The following Employment Tax guidance note Produced by Tolley in association with Vince Ashall provides comprehensive and up to date tax information covering:
Under PAYE, income from employment is subject to deductions of income tax and NIC in addition to other deductions. Income from employment includes basic pay, overtime, bonus payments, shift payments, regional payments such as London Weighting, tips, and gratuities. This list is not exhaustive. Also included as income is any incidental benefit of any kind obtained by the employee if it is money or money’s worth, or if the employer has registered for voluntary payroll of benefits. See the Non-cash earnings ― overview and Voluntary payrolling of benefits in kind guidance notes.
The total of the individual items of pay that make up employment income is normally called ‘gross pay’.
See Example 1.
Benefits in kind (BIK) are usually dealt with under the benefits code and, unless payrolled, are reported at year-end under the P11D procedures. See the Voluntary payrolling of benefits in kind and Year-end benefit reporting guidance notes.
The value of gross pay as defined in the first paragraph above is normally the same value as taxable pay.
PAYE allows for certain deductions to be made from earnings to arrive at gross pay for PAYE purposes. These are:
share incentive payments
tax exempt benefits and expenses
Higher or additional rate taxpayers who pay pension contributions subject to the relief-at-source method will need to claim further tax relief due through their self assessment returns as relief at source is given at the basic rate.
Taxable payments that are not dealt with through the payroll are reflected in the employee’s tax code. See the Notices of coding guidance note.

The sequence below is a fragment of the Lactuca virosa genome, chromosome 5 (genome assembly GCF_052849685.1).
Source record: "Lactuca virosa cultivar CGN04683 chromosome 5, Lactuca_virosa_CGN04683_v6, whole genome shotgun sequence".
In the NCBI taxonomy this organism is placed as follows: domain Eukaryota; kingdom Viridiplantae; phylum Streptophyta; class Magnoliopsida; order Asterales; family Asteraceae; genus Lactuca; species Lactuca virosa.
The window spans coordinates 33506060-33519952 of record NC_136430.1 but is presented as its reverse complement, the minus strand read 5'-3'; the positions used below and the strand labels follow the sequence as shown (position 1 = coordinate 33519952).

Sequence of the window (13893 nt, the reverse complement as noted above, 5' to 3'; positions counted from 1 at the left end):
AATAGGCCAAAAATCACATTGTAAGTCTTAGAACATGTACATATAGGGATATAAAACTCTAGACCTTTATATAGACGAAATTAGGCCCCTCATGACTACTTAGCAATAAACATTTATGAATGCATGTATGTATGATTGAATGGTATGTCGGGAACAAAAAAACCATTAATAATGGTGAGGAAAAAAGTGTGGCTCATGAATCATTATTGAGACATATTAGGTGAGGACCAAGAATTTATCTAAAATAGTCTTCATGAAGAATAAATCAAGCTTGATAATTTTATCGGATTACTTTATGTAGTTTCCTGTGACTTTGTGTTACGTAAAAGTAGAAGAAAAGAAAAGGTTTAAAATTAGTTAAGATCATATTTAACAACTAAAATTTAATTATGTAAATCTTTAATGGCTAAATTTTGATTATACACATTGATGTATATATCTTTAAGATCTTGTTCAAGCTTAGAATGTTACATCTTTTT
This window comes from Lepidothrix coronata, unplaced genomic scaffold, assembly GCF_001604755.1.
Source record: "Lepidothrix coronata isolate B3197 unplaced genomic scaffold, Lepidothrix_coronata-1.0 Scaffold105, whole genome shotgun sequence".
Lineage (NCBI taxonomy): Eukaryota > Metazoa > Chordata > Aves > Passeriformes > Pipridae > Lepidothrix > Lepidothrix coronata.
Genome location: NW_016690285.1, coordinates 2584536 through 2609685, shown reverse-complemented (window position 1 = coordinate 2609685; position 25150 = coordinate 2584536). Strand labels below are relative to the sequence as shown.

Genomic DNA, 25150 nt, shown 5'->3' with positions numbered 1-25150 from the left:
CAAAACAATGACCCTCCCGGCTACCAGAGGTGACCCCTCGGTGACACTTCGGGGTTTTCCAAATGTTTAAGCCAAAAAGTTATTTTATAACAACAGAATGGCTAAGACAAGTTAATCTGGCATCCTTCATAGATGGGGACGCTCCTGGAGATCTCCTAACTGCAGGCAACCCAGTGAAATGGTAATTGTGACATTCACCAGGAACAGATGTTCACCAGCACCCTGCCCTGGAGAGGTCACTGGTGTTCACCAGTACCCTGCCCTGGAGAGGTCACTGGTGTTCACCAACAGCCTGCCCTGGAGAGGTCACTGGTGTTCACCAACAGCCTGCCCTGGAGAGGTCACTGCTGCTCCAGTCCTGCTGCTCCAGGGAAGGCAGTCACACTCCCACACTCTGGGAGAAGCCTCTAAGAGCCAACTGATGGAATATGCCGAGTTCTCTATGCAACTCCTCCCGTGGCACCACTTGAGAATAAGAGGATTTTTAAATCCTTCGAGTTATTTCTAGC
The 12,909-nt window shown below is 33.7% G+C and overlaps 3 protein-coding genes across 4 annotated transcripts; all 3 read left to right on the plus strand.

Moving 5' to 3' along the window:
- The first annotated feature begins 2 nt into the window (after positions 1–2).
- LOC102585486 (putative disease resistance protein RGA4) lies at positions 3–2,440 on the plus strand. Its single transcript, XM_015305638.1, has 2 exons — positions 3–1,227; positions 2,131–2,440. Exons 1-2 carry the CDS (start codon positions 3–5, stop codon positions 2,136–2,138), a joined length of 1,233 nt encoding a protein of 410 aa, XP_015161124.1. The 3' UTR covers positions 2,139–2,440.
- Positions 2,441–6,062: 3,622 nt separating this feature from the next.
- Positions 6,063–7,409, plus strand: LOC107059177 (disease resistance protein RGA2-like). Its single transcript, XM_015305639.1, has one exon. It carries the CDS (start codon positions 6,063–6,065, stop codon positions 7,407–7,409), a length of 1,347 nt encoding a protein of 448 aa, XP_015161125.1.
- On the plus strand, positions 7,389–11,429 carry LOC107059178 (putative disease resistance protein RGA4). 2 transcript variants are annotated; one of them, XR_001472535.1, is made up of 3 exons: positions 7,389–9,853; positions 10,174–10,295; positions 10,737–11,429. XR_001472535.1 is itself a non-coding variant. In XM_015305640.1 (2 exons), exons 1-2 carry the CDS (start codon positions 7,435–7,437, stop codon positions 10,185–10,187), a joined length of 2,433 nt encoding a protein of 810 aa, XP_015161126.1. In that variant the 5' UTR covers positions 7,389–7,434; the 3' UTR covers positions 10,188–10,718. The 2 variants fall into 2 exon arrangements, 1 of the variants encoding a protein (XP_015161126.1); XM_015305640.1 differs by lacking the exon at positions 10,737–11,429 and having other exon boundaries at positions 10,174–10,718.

Allowable pension contributions are those made to a registered occupational pension scheme that operates the net pay arrangement. Under this arrangement, the pension contributions are deducted from gross pay before the income tax calculation is made. Without registration with HMRC, a pension scheme cannot benefit from the tax privileges given to registered pension schemes. For registered schemes, both the employee and employer can obtain tax relief on
**Free trials are only available to individuals based in the UK. We may terminate this trial at any time or decide not to give a trial, for any reason.
Access this article and thousands of others like it free for 7 days with a trial of TolleyGuidance.
Read full article
Already a subscriber? Login
IntroductionUK tax must be withheld on UK payments including:•interest•royalties•rental incomeWithholding tax may be reduced under double tax treaties (DTT) or European directives, both of which may be subject to making a formal claim.This guidance note outlines the rules for UK withholding tax, and
This note offers guidance in respect of the administration of company tax returns. If a company or organisation is subject to corporation tax they will have to complete and file a company tax return for each accounting period. A company or organisation must, in the main, file a return even if they
The basic rule is that all benefits provided to an employee by reason of their employment are taxable unless there is a specific exemption or other rule that means they are not chargeable to tax.ExemptionsThe main exemptions for employee benefits are in ITEPA 2003, ss 227–326B (Pt 4).Below is an
This guidance note provides details of quarterly instalment payments (QIPs) for corporation tax purposes and which companies need to pay their tax liabilities in this manner.Generally, corporation tax is payable nine months and one day after the end of the relevant accounting period. However, large
To view our latest tax guidance content, sign in to Tolley Guidance or register for a free trial.